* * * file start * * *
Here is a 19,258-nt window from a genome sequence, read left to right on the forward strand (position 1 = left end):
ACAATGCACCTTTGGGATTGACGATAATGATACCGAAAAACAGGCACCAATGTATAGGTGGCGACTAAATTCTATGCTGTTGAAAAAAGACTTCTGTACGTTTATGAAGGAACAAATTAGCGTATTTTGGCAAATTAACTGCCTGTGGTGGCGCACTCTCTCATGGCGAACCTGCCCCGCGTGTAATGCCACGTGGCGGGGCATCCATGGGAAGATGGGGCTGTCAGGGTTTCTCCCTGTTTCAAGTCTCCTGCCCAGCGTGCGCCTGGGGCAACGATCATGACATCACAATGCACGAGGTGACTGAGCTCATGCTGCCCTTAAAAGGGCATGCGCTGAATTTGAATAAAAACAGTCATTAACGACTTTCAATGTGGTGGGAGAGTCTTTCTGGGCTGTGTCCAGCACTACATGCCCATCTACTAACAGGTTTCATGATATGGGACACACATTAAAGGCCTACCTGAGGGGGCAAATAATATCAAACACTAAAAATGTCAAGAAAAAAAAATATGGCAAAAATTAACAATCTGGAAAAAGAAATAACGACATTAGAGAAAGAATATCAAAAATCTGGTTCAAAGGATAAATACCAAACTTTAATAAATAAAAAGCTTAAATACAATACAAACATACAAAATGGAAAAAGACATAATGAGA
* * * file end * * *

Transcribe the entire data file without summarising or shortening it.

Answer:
Here is a 19,258-nt window from a genome sequence, read left to right on the forward strand (position 1 = left end):
ACAATGCACCTTTGGGATTGACGATAATGATACCGAAAAACAGGCACCAATGTATAGGTGGCGACTAAATTCTATGCTGTTGAAAAAAGACTTCTGTACGTTTATGAAGGAACAAATTAGCGTATTTTGGCAAATTAACTGCCTGTGGTGGCGCACTCTCTCATGGCGAACCTGCCCCGCGTGTAATGCCACGTGGCGGGGCATCCATGGGAAGATGGGGCTGTCAGGGTTTCTCCCTGTTTCAAGTCTCCTGCCCAGCGTGCGCCTGGGGCAACGATCATGACATCACAATGCACGAGGTGACTGAGCTCATGCTGCCCTTAAAAGGGCATGCGCTGAATTTGAATAAAAACAGTCATTAACGACTTTCAATGTGGTGGGAGAGTCTTTCTGGGCTGTGTCCAGCACTACATGCCCATCTACTAACAGGTTTCATGATATGGGACACACATTAAAGGCCTACCTGAGGGGGCAAATAATATCAAACACTAAAAATGTCAAGAAAAAAAAATATGGCAAAAATTAACAATCTGGAAAAAGAAATAACGACATTAGAGAAAGAATATCAAAAATCTGGTTCAAAGGATAAATACCAAACTTTAATAAATAAAAAGCTTAAATACAATACAAACATACAAAATGGAAAAAGACATAATGAGA